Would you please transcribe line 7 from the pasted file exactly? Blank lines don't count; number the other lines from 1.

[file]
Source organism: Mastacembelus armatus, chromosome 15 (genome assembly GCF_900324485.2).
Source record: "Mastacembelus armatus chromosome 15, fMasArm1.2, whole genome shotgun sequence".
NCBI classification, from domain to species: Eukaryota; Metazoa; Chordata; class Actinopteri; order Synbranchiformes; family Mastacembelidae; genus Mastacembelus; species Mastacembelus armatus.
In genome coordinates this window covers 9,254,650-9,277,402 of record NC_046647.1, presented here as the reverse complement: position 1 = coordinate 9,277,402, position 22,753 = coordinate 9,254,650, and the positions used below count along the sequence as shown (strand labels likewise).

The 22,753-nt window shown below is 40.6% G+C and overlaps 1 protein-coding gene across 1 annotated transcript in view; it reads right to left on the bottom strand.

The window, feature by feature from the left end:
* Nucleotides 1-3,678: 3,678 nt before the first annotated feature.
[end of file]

* Nucleotides 1-3,678: 3,678 nt before the first annotated feature.